We found to our dismay that it was drizzling that morning, and our hopes for an early start were quickly dashed. We decided instead to try out the free motorcycle (along with free drinking water and wifi) that Jira offered and head to the Ban Sahakon (บ้านสหกรณ์) market (at GPS coordinates: 18.796986, 99.244355) to sample some of the local breakfast delicacies. We ended up grabbing a few random pandan leaf packages (THB40/2) along with two packs of glutinous rice (THB20), and bought a small pack of washing detergent (THB10) so that we would be able to wash our clothes in the sink.With the rain stopped and our hunger satiated, we made our way back to the Crazy Horse Buttress. To our great disappointment, it began to rain once again. We decided to walk to the right side this time around to see if there were any crags that had somehow remained dry, passing the Junkyard and then on to the Hanging Gardens. It began to pour once we arrived so we figured that we would try and wait it out in a little cleft of sorts that provided limited shelter, but the rain did not seem to let up in the slightest and we were forced to head back down the muddy slippery slopes and to wait out the downpour back at Jira's.The rain began to let up after a little while and soon after that, the sun came out behind the dense cloud-cover in all its glory. We waited for half an hour to give the rocks a chance to dry before setting off once again, walking back to the crag but cutting through the path to the Furnace this time around. There were no sounds coming from the crags on the left and the rockface at the Furnace turned out to still be a little damp, so we decided to continue on to Crazy Horse's main wall with the friendly local tail-wagging dog (Canis lupus familiaris) in tow.'Muppet Show', 5b was the first warm-up route we jumped on, doing so quickly to try and escape the clouds of mosquitos (family: Culicidae) that were beginning to swarm around us. Long tubular waxy nests of stingless bees (Trigona collina) dotted the base of the route, to such a degree that we had to take great care when pulling down the rope. The route ended up being quite straightforward, but still remained fairly interesting as it made its way up to the tree at the top of the wall and veered left around the pinnacle before reaching the anchors.On the way down, I heard a very loud, unearthly-sounding, metallic croak. At first I thought that the large slab under my feet was about to sheer off, so I lowered myself with caution before peering into the crack to my right. A large Tokay gecko (Gekko gecko), with a light blue body bespeckled with orange spots and its tail discarded (via ), surprised me as it jumped out of the crack and let off another hollow croak. I lowered off and let out a sigh of relief, glad that the rockface was not going to come crashing down on us.It began to rain once again, just as Fiona began climbing 'Ding Dong', 5b. We ran around haphazardly, quickly packing up our climbing gear and made our way to the Anxiety State Crisis cave, hoping for some sort of shelter from the rain. We made our way past the main entrance with the bamboo (Tribe : Bambuseae) doorway at the base, and continued along the path and up to the upper cave entrance. The opening here was dusty and a little precarious, but the large skylight opening that let in shafts of light that illuminated the rock made it very spectacular. We sat here for a while, admiring the huge cavern above us. The upper chamber of the Anxiety State Crisis cave The upper entrance of the Anxiety State Crisis caveOn our way down, we made a quick detour through the bamboo doorway to the main cave below. We managed to locate the three routes that were graded 5 but by then, darkness had begun to descend upon us so we were forced to make our way back to Jira's for dinner (rice x3, THB30; red curry shared, THB89/2).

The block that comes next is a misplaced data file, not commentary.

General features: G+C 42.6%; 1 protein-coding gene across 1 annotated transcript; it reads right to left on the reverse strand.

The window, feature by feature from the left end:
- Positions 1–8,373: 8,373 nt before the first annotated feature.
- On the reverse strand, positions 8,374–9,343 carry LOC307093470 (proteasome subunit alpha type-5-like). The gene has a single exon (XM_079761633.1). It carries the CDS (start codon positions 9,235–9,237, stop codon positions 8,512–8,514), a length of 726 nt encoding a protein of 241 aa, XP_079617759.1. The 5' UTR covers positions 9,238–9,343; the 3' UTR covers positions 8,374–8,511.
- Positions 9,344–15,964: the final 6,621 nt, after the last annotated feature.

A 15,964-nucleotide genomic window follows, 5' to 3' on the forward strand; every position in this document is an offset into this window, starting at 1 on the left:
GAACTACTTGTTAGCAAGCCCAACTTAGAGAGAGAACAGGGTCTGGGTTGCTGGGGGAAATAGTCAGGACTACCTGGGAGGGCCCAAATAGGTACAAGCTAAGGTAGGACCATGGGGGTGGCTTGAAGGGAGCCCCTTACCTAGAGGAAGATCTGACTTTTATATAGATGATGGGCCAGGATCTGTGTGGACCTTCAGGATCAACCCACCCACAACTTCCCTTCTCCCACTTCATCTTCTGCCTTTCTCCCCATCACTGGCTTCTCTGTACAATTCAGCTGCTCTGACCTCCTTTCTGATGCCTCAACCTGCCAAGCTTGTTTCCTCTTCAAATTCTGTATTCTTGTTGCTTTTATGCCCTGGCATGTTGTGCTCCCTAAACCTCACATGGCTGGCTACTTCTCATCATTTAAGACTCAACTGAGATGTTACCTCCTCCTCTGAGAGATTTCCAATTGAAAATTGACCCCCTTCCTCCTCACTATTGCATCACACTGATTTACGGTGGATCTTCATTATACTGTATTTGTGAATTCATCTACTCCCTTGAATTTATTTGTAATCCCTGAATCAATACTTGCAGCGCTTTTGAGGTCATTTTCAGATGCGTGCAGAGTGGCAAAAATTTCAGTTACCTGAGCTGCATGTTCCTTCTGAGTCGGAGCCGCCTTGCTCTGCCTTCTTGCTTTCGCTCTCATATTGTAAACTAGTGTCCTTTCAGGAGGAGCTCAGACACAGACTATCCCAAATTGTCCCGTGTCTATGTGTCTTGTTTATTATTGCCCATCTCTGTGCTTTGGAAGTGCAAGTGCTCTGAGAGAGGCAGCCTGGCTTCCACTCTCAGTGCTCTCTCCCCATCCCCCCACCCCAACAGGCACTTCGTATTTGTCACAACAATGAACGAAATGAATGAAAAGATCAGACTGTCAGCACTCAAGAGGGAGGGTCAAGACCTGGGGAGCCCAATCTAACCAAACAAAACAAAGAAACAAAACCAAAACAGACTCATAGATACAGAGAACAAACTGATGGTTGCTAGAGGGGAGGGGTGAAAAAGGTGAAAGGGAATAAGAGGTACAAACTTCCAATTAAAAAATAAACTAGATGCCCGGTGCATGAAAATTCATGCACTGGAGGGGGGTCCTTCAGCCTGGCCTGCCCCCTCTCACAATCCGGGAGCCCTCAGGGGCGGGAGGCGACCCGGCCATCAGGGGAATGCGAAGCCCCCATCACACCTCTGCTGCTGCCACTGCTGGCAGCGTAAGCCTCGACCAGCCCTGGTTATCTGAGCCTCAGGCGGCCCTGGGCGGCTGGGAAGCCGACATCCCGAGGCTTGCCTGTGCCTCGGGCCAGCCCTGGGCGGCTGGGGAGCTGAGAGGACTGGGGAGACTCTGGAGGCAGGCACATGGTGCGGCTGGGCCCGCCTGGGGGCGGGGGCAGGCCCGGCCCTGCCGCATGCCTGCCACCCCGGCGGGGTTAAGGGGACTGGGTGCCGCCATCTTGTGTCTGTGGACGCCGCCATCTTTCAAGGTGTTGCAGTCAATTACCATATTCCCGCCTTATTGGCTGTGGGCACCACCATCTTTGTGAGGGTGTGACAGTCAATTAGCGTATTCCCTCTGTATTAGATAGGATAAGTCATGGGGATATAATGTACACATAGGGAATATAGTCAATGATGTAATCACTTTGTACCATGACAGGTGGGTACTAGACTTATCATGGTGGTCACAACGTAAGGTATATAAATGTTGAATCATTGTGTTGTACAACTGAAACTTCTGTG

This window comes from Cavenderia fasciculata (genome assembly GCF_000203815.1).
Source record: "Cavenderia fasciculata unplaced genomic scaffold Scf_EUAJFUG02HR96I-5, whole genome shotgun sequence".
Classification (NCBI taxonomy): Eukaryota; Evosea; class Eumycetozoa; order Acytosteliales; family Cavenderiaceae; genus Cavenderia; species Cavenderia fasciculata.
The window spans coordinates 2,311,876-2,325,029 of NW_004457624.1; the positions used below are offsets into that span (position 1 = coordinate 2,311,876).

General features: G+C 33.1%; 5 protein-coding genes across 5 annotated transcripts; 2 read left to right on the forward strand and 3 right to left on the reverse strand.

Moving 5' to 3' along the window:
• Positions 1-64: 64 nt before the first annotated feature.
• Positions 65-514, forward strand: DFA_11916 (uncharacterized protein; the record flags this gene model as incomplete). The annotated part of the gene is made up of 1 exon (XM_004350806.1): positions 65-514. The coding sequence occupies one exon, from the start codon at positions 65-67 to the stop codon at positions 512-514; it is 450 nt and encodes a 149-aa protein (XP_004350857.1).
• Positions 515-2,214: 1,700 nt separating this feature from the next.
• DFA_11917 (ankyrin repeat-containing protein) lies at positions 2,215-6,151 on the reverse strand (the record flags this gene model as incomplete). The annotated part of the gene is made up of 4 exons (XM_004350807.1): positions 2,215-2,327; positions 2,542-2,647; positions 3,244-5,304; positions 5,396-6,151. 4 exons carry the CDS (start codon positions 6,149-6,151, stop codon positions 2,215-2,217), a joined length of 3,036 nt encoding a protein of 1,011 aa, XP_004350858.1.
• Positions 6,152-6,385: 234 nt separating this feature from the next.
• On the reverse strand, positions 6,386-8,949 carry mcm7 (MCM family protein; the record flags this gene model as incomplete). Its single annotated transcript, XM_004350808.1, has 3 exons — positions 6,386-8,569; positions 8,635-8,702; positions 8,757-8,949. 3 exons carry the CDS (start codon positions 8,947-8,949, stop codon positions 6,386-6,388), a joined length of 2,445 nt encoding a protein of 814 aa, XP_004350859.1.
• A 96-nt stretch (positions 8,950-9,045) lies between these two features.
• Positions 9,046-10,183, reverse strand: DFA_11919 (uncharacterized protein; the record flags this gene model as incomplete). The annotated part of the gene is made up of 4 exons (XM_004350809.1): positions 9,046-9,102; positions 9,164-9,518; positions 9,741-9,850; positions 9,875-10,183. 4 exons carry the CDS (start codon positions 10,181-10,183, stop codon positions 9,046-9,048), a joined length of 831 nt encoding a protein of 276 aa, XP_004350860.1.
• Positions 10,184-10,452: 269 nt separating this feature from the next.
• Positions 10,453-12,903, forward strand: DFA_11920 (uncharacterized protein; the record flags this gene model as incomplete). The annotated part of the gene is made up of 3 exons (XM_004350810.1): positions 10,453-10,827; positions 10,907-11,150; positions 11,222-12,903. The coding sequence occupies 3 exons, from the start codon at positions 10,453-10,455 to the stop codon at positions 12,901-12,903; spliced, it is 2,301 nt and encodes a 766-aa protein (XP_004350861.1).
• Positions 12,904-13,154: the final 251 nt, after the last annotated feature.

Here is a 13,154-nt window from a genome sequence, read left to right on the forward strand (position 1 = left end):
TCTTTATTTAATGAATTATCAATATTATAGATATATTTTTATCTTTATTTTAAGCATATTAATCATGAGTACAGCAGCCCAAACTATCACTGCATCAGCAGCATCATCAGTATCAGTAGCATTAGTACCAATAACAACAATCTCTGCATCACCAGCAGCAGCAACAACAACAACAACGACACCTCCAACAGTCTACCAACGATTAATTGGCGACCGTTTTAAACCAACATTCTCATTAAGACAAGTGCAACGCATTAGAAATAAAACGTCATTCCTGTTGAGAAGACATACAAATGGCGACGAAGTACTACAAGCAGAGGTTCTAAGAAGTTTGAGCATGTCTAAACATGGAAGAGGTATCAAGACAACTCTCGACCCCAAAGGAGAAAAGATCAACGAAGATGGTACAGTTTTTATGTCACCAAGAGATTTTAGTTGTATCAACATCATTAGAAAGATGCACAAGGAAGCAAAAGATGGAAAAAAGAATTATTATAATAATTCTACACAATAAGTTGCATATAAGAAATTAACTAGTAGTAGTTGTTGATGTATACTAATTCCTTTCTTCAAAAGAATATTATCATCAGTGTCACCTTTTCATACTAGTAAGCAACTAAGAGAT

September 10, 2016 Posted by Ramon Fadli in Budget, Caves, Caving, Chiang Mai, Climbing, Dry Broadleaf Forests, Forests, Karsts, Thailand, Tropical Savanna